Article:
Share this article

US-based healthcare firm Zimmer Biomet Holdings is set to launch its Subchondroplasty (SCP) Procedure across multiple countries, for the treatment of bone marrow lesions (BMLs).

The firm has secured CE mark approval for the procedure, enabling distribution in the European Union (EU) and other countries that recognise the CE mark, along with approval for distribution in Canada, Singapore, Malaysia and Hong Kong.

The SCP Procedure is a minimally invasive outpatient intervention designed to repair the defects caused due to subchondral (BMLs), by filling them with a porous injectable calcium phosphate (CaP) called AccuFill Bone Substitute Material.

"The procedure offers a tool that fills a gap in the patient treatment algorithm for the surgeon."

The healthy bone then replaces the bone substitute, which is slowly resorbed.

The new procedure is performed with arthroscopy to enable visualisation and to treat findings inside the joint, while the defect might sometimes require an open or mini-open procedure to facilitate access.

Zimmer Biomet Group president David Nolan said: "The international release of the Subchondroplasty Procedure is a major milestone for our company and for patients with chronic bone marrow lesions.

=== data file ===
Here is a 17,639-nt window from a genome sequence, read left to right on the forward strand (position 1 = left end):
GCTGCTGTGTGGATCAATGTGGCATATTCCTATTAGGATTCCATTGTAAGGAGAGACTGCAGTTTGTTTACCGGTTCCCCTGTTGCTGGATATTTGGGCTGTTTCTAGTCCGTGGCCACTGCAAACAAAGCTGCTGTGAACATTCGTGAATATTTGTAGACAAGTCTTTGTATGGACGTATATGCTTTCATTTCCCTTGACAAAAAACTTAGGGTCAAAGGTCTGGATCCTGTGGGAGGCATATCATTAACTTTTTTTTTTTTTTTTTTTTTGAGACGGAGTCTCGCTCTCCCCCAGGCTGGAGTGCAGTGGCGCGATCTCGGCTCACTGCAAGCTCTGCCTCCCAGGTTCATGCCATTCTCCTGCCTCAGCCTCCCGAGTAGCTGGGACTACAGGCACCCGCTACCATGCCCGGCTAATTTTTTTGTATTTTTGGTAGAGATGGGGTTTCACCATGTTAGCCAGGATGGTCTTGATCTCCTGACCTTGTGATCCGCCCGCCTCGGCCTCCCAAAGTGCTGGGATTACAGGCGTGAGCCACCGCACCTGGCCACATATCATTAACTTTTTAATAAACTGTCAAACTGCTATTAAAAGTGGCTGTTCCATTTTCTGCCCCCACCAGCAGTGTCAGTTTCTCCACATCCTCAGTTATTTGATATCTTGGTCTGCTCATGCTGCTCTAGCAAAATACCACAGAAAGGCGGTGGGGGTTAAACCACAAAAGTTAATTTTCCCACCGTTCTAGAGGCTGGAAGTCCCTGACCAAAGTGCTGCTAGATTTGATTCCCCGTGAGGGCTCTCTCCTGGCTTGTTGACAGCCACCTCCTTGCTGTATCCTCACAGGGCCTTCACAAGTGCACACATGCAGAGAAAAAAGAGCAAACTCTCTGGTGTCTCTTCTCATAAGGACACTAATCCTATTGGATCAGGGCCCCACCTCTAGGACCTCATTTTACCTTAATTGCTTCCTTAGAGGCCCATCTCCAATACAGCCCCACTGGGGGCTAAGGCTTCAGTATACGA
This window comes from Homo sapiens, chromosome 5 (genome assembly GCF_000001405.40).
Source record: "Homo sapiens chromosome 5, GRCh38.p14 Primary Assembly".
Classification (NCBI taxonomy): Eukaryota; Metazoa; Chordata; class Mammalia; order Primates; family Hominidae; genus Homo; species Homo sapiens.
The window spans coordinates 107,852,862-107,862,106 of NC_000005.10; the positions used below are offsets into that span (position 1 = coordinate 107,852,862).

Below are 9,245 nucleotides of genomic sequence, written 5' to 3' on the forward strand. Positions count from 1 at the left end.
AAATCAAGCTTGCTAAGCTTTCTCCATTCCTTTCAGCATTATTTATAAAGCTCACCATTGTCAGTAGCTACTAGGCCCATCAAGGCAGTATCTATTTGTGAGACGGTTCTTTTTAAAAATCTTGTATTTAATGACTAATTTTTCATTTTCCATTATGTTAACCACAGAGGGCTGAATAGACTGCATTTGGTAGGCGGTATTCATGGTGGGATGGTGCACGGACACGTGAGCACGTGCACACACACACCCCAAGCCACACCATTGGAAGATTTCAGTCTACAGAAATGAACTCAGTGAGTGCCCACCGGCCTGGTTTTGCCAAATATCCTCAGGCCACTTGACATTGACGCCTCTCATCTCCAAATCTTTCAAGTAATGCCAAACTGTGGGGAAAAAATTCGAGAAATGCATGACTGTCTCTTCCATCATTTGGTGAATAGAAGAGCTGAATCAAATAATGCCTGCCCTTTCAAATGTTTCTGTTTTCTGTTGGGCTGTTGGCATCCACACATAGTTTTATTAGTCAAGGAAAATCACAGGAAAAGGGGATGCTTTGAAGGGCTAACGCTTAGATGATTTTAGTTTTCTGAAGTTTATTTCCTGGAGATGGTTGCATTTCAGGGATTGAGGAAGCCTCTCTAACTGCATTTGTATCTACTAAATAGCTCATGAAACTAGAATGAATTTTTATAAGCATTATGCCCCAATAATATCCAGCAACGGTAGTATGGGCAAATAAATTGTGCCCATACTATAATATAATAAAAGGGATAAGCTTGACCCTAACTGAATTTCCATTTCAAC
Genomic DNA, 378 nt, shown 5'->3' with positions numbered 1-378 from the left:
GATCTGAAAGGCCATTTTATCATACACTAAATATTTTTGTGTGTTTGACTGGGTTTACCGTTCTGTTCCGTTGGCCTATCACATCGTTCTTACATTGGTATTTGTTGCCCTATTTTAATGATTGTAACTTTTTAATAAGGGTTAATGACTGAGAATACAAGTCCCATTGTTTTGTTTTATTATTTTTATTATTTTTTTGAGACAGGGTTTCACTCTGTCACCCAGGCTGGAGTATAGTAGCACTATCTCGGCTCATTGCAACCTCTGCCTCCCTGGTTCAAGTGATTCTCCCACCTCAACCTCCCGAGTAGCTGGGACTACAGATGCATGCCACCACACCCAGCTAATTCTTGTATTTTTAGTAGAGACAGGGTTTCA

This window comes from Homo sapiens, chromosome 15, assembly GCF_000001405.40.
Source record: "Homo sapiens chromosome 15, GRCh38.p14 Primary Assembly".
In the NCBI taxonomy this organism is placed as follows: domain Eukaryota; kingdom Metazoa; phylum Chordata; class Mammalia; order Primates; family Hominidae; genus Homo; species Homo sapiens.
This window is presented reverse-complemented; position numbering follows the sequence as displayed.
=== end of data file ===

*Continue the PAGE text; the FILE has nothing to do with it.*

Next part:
How well do you really know your competitors?

Access the most comprehensive Company Profiles on the market, powered by GlobalData. Save hours of research. Gain competitive edge.

Company Profile – free sample

Thank you!

Your download email will arrive shortly

Not ready to buy yet? Download a free sample

We are confident about the unique quality of our Company Profiles. However, we want you to make the most beneficial decision for your business, so we offer a free sample that you can download by submitting the below form

By GlobalData

"The procedure offers a tool that fills a gap in the patient treatment algorithm for the surgeon.

"We are eager to begin our international commercial launch."

Diagnosed with an MRI and physical exam, BMLs may develop due to stress fractures or micro-fractures of the bone adjacent to the joint, resulting in cartilage degeneration, limited function, pain and joint deterioration.  .

With 36 patents and eight trademarks, the SCP procedure can be used for bone defects of the knee, foot, ankle and hip.